… is that it is incredibly cheap. I was speaking recently with a British colleague, who asked how I liked being back in the UK after a year on sabbatical. I mentioned that there are things I really appreciate about living in California, but one of the things I like best about the UK is the NHS. Even without any significant health problems in the family, the incomparable irrationality of the US healthcare system (though even calling it a “system” seems overly generous) is palpably unnerving, at the very least since you’re occasionally confronted with the question of whether this or that problem is significant enough to go to the hospital for, and then you have to consider whether it’s worth entering into a multiyear negotiation over fictional bills for thousands of dollars.
Anyway, I remarked that I wish the UK would just raise its health spending to the European average, that it would be far and away the best in the world, as opposed to limping along as it does now, being the best for equality, but clearly overstretched, and not quite matching the top national healthcare systems. I thought this was simply a platitude, but he seemed genuinely surprised by the claim. On further questioning, he said that he would have thought the NHS was relatively expensive compared with healthcare in western Europe generally.
In fact, UK health expenditures are low, not just compared with the wealthy countries of western and northern Europe, but with respect to the EU generally — including the relatively poor countries of eastern Europe. They would have to spend an additional 6 billion pounds — about a 5% increase — to match the EU average. In 2011 the UK was below average healthcare spending for the OECD, and was still only average after removing the exceptionally high spending USA. (The US, despite the notoriously expensive private healthcare system of which its right-thinking populace is so proud, has considerably more public healthcare expenditure per capita than the UK, on top of the private system. And life expectancy is still several years shorter.)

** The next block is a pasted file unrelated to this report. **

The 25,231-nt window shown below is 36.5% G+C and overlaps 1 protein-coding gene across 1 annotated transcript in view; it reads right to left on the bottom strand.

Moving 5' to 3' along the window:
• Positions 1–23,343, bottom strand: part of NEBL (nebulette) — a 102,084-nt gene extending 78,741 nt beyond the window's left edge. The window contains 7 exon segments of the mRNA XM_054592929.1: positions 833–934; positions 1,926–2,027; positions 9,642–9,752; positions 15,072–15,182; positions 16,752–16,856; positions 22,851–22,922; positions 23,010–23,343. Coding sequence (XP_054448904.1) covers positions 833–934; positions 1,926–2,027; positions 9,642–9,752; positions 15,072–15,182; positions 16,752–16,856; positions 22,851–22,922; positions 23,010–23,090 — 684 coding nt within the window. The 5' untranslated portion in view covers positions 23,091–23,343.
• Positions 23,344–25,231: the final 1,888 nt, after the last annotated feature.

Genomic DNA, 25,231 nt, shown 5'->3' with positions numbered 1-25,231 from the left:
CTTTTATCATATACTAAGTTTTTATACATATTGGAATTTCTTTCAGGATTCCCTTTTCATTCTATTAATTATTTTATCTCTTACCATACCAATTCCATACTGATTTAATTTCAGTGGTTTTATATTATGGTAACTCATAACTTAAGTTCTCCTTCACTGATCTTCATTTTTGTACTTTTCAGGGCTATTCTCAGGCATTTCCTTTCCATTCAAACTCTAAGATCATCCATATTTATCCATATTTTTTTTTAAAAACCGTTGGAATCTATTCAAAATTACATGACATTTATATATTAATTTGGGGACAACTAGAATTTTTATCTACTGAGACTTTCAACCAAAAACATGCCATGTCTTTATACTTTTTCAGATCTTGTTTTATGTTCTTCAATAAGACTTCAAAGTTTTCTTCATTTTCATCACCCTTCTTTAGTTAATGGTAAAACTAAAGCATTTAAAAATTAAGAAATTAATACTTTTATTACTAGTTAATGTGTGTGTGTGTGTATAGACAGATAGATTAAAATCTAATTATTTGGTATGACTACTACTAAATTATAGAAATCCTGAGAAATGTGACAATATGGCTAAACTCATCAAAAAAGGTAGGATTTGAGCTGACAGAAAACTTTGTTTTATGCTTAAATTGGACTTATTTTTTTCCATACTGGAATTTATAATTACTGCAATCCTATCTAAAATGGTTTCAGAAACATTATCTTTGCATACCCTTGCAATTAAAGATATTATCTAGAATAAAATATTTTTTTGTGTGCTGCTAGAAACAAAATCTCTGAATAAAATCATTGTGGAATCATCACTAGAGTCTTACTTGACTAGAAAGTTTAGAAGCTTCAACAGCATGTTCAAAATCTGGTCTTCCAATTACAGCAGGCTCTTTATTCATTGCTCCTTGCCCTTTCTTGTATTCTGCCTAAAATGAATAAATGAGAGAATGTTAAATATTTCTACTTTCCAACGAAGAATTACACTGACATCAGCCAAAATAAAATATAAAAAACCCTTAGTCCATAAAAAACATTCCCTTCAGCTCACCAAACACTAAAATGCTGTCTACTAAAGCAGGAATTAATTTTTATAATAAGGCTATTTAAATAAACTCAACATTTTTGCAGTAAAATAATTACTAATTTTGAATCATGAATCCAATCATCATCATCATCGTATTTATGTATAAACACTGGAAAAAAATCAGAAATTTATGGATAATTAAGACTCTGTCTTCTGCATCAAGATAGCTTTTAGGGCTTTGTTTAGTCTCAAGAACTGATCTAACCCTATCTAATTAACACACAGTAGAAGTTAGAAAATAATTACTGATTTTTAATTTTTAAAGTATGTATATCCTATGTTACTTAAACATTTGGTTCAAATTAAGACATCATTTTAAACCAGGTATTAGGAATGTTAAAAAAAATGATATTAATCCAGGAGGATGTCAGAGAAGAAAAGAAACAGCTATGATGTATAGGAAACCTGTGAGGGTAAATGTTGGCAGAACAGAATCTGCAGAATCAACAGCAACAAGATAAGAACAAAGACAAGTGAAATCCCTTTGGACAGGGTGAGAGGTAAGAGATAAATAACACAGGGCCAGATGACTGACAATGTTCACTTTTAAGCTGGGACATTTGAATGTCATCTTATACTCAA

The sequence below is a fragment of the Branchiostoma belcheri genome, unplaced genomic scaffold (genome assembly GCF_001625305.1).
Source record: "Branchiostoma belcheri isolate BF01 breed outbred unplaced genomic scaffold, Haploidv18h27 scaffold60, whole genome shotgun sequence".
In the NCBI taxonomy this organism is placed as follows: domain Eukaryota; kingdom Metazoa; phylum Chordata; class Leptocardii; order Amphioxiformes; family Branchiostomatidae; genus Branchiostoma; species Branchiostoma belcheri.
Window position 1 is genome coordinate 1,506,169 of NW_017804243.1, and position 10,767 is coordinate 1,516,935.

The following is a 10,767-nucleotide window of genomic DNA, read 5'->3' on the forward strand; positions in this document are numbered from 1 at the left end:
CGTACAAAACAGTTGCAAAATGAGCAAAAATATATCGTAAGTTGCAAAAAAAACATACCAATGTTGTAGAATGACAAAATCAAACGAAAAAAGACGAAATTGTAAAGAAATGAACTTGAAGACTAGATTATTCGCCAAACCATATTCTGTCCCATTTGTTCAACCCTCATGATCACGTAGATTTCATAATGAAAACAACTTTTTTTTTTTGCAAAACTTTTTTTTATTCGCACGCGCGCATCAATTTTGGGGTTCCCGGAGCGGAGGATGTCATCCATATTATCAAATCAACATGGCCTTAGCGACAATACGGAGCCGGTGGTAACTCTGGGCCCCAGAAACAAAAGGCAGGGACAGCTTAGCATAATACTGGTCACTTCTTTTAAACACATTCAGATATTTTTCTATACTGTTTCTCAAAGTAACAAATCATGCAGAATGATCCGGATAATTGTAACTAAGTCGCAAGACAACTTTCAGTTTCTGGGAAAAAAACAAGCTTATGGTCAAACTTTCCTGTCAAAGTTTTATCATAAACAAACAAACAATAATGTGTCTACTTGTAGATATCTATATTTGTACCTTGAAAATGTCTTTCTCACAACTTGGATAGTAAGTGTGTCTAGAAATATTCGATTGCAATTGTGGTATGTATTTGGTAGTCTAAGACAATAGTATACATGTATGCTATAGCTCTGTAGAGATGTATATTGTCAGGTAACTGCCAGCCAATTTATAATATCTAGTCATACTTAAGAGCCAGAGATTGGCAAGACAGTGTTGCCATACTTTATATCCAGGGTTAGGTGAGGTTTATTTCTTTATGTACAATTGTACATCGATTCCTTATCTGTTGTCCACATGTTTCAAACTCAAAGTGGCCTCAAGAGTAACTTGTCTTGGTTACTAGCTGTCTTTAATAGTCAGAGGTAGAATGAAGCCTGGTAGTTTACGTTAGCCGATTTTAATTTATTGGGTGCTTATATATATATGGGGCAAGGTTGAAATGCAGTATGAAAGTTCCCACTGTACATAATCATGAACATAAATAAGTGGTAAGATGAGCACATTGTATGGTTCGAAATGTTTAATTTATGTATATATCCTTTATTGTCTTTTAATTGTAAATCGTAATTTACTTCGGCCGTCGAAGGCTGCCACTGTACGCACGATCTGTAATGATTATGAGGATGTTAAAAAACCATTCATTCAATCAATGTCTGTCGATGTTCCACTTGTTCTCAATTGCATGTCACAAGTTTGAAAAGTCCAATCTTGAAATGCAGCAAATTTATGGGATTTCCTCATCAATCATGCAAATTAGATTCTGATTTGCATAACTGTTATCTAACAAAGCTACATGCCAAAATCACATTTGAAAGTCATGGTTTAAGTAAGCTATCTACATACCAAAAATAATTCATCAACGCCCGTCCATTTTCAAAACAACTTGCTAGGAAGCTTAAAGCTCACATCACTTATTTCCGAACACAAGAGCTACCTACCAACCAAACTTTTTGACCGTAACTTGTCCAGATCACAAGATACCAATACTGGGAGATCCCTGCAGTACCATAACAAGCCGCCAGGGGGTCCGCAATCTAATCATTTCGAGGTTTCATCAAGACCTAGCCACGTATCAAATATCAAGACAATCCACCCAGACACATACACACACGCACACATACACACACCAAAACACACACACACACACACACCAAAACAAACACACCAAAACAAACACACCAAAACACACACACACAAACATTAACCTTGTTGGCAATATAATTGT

I wonder if the public would demand more spending on the NHS, rather than accepting the government line about necessary efficiencies and the magic of privatisation, if they knew how efficient the NHS already is, and how little they are spending on healthcare compared with their European neighbours, not to mention the profligate Americans and Canadians.